On Monday and Tuesday, the 34th Street Bridge will be restricted to one lane of alternating traffic between 9 a.m. and 3:30 p.m., according to a county news release.Traffic will be maintained using flaggers in order to alternate traffic along the bridge, which is also known as the Roosevelt Boulevard Bridge. The lane closure is necessary to permit an under-bridge platform truck to provide access for bridge inspectors.The bridge inspection is part of a routine biennial inspection that is mandated by the state.Two-way access will be maintained, but motorists should expect delays. Be prepared for some delays with lane closures on the 34th Street Bridge.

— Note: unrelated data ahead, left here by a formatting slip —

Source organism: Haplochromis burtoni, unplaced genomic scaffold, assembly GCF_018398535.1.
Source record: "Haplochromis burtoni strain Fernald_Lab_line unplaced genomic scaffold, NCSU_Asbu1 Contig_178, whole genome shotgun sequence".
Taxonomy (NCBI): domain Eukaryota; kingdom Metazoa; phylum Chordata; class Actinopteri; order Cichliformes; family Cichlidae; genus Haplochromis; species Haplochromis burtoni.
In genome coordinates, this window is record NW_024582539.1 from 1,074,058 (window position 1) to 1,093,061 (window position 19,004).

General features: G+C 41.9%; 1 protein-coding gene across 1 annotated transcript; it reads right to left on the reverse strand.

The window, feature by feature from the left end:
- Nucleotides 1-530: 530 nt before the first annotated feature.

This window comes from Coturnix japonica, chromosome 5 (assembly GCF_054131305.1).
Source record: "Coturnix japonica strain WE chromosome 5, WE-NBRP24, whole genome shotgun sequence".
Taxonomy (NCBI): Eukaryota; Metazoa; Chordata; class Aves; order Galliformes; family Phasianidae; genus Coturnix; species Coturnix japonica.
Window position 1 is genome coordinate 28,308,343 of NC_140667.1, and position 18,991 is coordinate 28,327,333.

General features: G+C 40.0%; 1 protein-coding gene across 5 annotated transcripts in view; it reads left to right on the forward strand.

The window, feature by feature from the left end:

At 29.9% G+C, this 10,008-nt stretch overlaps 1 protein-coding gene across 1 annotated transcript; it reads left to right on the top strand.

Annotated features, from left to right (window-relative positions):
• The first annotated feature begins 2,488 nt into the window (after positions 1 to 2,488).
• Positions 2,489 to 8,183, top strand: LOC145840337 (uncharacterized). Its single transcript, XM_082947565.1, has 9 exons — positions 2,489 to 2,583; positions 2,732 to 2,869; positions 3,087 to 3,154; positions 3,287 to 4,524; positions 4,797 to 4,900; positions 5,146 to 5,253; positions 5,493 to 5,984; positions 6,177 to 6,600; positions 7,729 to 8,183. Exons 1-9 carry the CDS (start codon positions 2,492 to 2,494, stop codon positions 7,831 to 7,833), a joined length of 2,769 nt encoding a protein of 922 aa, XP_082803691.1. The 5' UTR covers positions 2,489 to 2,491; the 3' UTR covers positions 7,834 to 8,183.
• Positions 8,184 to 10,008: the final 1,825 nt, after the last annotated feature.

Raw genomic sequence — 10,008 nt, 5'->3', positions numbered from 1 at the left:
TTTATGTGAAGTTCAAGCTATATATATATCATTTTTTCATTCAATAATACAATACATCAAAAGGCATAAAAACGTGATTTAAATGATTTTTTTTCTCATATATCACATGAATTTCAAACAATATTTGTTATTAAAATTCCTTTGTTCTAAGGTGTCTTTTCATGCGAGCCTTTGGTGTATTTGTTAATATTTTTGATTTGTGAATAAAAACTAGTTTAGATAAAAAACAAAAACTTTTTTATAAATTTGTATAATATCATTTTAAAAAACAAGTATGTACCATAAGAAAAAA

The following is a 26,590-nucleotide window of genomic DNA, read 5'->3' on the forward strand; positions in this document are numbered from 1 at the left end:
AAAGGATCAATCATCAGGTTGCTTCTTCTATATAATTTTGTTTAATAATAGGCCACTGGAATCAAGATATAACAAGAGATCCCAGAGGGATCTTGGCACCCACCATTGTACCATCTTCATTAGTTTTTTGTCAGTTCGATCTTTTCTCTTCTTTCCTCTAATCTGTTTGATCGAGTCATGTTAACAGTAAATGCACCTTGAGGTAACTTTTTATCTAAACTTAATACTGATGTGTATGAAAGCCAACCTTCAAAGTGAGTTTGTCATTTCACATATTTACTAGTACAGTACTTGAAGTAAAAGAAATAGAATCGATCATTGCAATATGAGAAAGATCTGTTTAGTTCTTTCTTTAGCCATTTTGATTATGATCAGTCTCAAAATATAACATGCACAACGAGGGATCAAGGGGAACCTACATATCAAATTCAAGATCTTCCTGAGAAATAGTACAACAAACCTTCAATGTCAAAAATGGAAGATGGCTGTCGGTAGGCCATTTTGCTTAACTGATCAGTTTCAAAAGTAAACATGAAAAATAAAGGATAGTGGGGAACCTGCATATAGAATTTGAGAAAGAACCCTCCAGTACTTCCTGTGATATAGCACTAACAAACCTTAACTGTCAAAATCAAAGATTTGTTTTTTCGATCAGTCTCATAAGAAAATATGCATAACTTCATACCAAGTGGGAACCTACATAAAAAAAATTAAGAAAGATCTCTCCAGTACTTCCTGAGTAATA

Two new industry representative members have been appointed to the board of the Sea Fish Industry Authority (Seafish).Michael Mitchell will represent the processing sector and brings with him extensive experience of the seafood sector following 30 years in the industry.Nathan de Rozarieux will represent the small scale fishing sector and will contribute the knowledge he has gained as both a practitioner and consultant.Seafish is an industry-levy funded body which carries out a wide range of activities that advocate and support all sections of the fishing industry, from fishermen and processors through to importers, retailers and food service providers.These are Ministerial appointments supported by the four fisheries administrations, who jointly sponsor Seafish.The recruitment was carried out in accordance with the Ministerial Code of Practice for Appointments to Public Bodies. All appointments are made on merit and political activity plays no part in the selection process. However, there is a requirement for the political activities of appointees to be made public. Neither Michael Mitchell nor Nathan de Rozarieux have declared any significant activity.In addition to the two new members, existing members Alison Austin OBE and Jonathan Shepherd have been re-appointed for a further term of three years.Biographical details:Michael Mitchell is currently Managing Director of Fair Seas Limited, a consultancy firm supporting the seafood industry with clients including major value added processors, national and international retailers, food service providers, sustainability standards owners and certification assessment bodies. Previous to this, he spent more than 30 years working in the seafood processing industry, progressing his way from the factory floor to Technical & CSR Director at Young’s Seafood Ltd.Nathan de Rozarieux is currently Managing Director of Tegen Mor Fisheries Consultants Ltd a firm offering a range of industry services. He is the owner-skipper of an inshore vessel operating in Cornwall, a position he has frequently returned to alongside roles at Seafish and WWF-UK. For the past 16 years Nathan has sat as a director of the Duchy Fish Quota Company, a not-for-profit seeking to support the Cornwall inshore fishing industry and is a former committee member of the Cornwall Inshore Fisheries and Conservation Authority.